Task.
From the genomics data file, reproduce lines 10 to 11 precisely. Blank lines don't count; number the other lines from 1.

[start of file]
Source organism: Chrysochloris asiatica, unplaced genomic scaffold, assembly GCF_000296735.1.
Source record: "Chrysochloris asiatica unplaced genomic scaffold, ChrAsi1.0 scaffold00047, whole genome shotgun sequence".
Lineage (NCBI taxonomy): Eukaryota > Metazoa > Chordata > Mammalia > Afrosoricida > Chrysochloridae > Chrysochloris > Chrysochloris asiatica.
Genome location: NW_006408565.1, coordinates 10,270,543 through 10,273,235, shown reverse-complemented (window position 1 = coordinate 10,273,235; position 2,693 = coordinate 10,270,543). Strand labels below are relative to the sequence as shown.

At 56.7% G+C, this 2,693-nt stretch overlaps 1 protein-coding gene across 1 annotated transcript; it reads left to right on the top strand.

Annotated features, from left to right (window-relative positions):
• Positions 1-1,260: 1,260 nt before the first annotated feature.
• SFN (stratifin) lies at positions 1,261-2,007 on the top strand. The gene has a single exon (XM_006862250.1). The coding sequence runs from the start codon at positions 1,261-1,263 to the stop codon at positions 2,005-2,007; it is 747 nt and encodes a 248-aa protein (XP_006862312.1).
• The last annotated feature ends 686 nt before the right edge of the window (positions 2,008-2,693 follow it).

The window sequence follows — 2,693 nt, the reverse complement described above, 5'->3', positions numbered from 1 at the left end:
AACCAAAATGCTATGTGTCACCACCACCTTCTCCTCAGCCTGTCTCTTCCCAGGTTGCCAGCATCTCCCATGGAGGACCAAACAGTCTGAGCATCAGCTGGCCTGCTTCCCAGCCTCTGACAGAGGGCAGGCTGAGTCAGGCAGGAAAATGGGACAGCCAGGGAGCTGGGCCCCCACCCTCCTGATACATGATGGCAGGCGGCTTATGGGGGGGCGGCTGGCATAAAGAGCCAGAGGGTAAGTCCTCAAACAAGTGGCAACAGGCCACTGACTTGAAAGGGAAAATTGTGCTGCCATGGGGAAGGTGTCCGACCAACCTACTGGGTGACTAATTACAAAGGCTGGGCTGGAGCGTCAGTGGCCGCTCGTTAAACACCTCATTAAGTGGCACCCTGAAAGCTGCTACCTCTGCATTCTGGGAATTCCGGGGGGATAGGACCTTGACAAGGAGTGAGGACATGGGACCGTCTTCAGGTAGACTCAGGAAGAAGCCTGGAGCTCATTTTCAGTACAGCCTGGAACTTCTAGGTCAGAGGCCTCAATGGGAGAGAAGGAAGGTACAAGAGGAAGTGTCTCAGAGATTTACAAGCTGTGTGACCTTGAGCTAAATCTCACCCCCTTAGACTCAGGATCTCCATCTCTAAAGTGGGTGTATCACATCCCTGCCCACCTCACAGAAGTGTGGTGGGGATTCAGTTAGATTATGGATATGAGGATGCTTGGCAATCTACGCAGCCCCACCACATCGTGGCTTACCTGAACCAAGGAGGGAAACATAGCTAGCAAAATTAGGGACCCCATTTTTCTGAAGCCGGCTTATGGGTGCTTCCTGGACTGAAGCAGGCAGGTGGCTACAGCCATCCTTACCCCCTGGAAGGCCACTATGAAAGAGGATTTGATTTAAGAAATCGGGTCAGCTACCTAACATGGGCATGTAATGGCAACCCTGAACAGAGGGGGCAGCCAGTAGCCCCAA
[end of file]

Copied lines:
The window sequence follows — 2,693 nt, the reverse complement described above, 5'->3', positions numbered from 1 at the left end:
AACCAAAATGCTATGTGTCACCACCACCTTCTCCTCAGCCTGTCTCTTCCCAGGTTGCCAGCATCTCCCATGGAGGACCAAACAGTCTGAGCATCAGCTGGCCTGCTTCCCAGCCTCTGACAGAGGGCAGGCTGAGTCAGGCAGGAAAATGGGACAGCCAGGGAGCTGGGCCCCCACCCTCCTGATACATGATGGCAGGCGGCTTATGGGGGGGCGGCTGGCATAAAGAGCCAGAGGGTAAGTCCTCAAACAAGTGGCAACAGGCCACTGACTTGAAAGGGAAAATTGTGCTGCCATGGGGAAGGTGTCCGACCAACCTACTGGGTGACTAATTACAAAGGCTGGGCTGGAGCGTCAGTGGCCGCTCGTTAAACACCTCATTAAGTGGCACCCTGAAAGCTGCTACCTCTGCATTCTGGGAATTCCGGGGGGATAGGACCTTGACAAGGAGTGAGGACATGGGACCGTCTTCAGGTAGACTCAGGAAGAAGCCTGGAGCTCATTTTCAGTACAGCCTGGAACTTCTAGGTCAGAGGCCTCAATGGGAGAGAAGGAAGGTACAAGAGGAAGTGTCTCAGAGATTTACAAGCTGTGTGACCTTGAGCTAAATCTCACCCCCTTAGACTCAGGATCTCCATCTCTAAAGTGGGTGTATCACATCCCTGCCCACCTCACAGAAGTGTGGTGGGGATTCAGTTAGATTATGGATATGAGGATGCTTGGCAATCTACGCAGCCCCACCACATCGTGGCTTACCTGAACCAAGGAGGGAAACATAGCTAGCAAAATTAGGGACCCCATTTTTCTGAAGCCGGCTTATGGGTGCTTCCTGGACTGAAGCAGGCAGGTGGCTACAGCCATCCTTACCCCCTGGAAGGCCACTATGAAAGAGGATTTGATTTAAGAAATCGGGTCAGCTACCTAACATGGGCATGTAATGGCAACCCTGAACAGAGGGGGCAGCCAGTAGCCCCAA